NEW JERSEY STUDY FINDS PROTEIN ABNORMALITIES IN CHRONIC FATIGUE SYNDROME PATIENTS©2011
By Alan Cocchetto, NCF Medical Director
From Spring 2011 Forum
On February 23, the CBS Evening News, with anchor Katie Couric, had a story on new CFS research.
Dr. Steven Schutzer, lead author and researcher from the University of Medicine and Dentistry of New Jersey, published his medical study comparing the spinal fluid from patients with CFS to those with neurologic post-treatment Lyme (nPTL) disease as well as healthy controls. The study, titled "Distinct Cerebrospinal Fluid Proteomes Differentiate Post-Treatment Lyme Disease from Chronic Fatigue Syndrome" was published in the journal PloS ONE the same day . The study participants included 43 CFS patients, 25 nPTL patients and 11 healthy controls.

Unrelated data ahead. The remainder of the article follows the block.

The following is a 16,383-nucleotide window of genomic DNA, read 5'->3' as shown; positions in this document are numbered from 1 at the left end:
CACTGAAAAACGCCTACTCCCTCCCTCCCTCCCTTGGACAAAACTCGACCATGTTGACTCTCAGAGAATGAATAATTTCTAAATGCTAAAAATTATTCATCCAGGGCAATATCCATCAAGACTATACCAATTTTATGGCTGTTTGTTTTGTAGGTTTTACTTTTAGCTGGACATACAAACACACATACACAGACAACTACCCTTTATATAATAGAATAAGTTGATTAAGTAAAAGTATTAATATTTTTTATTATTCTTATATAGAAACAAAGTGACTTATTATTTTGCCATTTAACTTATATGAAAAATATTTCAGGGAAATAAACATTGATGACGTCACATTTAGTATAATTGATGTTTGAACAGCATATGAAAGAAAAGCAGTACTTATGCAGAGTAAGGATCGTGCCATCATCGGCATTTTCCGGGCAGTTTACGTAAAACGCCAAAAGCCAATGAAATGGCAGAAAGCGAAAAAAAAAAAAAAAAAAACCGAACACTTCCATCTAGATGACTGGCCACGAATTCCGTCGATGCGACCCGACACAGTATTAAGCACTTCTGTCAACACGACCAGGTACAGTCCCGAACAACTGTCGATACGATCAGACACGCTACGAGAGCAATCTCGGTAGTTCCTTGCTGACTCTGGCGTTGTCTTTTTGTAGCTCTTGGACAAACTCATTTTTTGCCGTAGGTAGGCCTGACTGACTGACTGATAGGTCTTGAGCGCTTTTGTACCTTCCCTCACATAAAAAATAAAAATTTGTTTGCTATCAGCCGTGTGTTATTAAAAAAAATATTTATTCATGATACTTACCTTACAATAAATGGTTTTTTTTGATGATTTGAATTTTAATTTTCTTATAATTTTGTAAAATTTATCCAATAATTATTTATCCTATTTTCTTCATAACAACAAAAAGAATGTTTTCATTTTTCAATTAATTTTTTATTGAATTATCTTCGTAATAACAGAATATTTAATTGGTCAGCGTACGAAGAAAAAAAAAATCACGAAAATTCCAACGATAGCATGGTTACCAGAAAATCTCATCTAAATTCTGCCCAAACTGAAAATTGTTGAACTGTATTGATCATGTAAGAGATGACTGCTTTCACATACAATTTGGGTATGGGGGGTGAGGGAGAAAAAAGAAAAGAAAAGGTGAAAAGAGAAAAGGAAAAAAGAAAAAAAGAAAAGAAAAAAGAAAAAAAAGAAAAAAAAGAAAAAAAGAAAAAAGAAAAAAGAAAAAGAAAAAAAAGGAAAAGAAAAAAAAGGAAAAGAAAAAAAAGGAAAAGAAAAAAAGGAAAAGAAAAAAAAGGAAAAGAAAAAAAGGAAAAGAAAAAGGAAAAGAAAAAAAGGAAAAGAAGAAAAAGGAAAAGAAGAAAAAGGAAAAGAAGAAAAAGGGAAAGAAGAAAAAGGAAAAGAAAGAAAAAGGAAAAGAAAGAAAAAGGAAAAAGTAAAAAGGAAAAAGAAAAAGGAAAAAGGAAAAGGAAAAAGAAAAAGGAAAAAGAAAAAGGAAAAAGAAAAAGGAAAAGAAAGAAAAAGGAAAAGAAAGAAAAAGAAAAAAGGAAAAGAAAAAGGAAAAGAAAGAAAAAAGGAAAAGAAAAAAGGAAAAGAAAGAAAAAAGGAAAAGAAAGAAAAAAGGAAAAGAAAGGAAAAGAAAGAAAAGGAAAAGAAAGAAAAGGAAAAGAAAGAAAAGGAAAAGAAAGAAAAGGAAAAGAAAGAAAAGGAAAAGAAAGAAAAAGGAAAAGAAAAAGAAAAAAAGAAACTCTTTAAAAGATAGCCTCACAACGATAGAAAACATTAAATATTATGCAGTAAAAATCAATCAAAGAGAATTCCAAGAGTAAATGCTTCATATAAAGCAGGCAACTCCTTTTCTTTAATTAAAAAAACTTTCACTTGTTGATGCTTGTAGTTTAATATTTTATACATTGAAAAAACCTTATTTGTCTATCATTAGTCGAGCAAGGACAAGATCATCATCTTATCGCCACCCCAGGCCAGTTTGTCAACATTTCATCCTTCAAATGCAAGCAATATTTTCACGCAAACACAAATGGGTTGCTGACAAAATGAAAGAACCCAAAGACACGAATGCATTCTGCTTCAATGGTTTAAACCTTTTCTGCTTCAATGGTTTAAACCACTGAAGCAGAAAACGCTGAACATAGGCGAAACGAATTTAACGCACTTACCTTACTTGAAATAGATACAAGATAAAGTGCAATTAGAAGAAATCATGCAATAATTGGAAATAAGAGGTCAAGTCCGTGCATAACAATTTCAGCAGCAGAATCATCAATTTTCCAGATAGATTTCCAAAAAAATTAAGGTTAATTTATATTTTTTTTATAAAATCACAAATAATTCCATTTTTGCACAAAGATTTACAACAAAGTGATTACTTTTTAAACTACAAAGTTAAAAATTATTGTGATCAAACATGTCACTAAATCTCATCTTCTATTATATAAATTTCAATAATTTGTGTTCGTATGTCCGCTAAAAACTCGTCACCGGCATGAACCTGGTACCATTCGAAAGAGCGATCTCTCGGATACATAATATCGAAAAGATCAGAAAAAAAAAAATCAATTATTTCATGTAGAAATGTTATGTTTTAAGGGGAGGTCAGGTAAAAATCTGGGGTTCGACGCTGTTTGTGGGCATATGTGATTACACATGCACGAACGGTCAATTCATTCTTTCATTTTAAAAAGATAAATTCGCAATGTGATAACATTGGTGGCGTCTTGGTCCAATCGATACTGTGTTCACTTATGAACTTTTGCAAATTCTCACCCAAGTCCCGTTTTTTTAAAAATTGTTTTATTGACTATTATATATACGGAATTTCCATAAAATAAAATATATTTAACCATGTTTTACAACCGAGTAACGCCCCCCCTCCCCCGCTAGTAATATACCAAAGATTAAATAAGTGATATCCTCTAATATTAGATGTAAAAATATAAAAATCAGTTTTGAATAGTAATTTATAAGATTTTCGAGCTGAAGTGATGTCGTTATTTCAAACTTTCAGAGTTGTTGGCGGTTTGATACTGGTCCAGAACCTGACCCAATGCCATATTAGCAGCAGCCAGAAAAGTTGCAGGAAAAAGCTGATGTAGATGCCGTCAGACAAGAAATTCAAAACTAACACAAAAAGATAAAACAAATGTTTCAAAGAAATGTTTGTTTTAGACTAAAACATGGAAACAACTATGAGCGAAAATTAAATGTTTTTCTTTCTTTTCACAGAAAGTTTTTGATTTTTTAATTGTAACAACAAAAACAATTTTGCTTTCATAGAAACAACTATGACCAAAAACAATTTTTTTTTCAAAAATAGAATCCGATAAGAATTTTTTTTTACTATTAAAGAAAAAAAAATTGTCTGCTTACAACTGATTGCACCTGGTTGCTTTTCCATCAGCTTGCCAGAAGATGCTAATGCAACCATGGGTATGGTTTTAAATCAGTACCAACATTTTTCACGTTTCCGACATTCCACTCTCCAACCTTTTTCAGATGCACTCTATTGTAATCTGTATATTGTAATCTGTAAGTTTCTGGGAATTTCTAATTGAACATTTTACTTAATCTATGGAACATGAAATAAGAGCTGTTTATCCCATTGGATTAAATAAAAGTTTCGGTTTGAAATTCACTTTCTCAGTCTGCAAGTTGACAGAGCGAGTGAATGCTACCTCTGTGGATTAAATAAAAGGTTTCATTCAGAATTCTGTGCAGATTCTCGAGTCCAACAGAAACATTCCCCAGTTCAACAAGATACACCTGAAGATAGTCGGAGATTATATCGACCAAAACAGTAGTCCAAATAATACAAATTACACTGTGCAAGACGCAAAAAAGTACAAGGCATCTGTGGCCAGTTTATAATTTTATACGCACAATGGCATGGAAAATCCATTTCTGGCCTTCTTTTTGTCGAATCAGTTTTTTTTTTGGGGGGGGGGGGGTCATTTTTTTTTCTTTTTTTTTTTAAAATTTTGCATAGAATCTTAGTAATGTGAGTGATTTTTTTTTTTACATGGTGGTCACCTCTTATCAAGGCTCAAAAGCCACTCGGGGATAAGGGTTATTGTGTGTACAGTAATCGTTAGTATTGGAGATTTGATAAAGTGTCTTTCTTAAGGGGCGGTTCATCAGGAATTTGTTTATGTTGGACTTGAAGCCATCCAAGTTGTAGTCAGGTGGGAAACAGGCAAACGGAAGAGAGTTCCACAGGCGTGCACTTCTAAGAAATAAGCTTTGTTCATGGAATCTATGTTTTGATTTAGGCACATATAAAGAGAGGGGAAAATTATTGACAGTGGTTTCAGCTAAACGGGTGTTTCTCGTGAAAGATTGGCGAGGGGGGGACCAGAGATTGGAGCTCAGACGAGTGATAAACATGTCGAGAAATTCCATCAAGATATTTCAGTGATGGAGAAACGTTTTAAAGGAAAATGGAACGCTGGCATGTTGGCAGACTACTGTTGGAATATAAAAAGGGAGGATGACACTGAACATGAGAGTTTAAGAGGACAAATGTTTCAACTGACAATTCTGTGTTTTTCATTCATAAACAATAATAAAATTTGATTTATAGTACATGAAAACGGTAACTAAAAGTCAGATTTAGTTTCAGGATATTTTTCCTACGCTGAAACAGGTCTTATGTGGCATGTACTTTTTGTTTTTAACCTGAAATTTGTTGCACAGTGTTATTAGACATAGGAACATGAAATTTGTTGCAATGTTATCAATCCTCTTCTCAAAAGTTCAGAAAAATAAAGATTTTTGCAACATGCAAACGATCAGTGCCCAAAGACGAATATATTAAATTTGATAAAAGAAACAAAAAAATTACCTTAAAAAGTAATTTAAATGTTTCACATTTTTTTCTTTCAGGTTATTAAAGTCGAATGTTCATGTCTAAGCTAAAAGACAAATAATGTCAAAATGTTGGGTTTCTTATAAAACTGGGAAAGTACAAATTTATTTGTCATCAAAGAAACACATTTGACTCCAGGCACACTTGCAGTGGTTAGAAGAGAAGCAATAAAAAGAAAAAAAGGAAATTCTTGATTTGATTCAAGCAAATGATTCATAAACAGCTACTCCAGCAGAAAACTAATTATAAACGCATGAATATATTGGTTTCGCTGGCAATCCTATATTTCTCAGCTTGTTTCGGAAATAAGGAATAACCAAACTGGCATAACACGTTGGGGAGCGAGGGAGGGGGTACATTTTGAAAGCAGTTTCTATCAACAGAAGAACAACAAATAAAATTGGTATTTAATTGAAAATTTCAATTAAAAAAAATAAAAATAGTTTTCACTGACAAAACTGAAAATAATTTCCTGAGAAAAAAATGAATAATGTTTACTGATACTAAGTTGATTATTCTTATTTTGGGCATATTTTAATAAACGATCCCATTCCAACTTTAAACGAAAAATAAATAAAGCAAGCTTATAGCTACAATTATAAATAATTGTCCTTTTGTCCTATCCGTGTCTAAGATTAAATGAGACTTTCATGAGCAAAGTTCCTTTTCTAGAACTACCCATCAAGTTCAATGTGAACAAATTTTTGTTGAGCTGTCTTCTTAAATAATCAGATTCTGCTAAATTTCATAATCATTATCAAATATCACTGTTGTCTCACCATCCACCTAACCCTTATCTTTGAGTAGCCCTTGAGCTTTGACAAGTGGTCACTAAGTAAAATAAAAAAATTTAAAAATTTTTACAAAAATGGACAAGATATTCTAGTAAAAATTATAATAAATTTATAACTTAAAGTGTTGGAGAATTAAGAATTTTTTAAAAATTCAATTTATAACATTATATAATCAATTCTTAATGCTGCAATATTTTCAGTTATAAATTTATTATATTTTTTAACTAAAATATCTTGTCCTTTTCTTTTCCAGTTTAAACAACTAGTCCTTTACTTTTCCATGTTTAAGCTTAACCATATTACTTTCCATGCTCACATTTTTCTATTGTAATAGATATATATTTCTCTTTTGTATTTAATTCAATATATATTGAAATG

According to Schutzer, "We found that both groups, and individuals within the groups, could be distinguished from each other and normals based on their specific cerebrospinal fluid proteins." The study also yielded a particularly interesting and scientifically significant result. Schutzer's team identified proteins unique to each disease state. In so doing, the team identified a signaling pathway that was found to be highly upregulated in the CFS patient group. This pathway, known as the CDK5 pathway, was found to be statistically important (p = 0.00009 ) in the CFS group.
According to the article, the CDK5 pathway is implicated in Alzheimer's and Parkinson's diseases.
A quick check of the National Library of Medicine (Pubmed) yielded the additional information. CDK5 is a crucial regulator of neuronal migration in the developing central nervous system. Research indicates its dysregulation is involved in the pathology of neurodegenerative diseases . CDK5 plays a key role in learning and memory as well as neurological pathology. It also has been found to play a key role in pain signaling and opioid tolerance .
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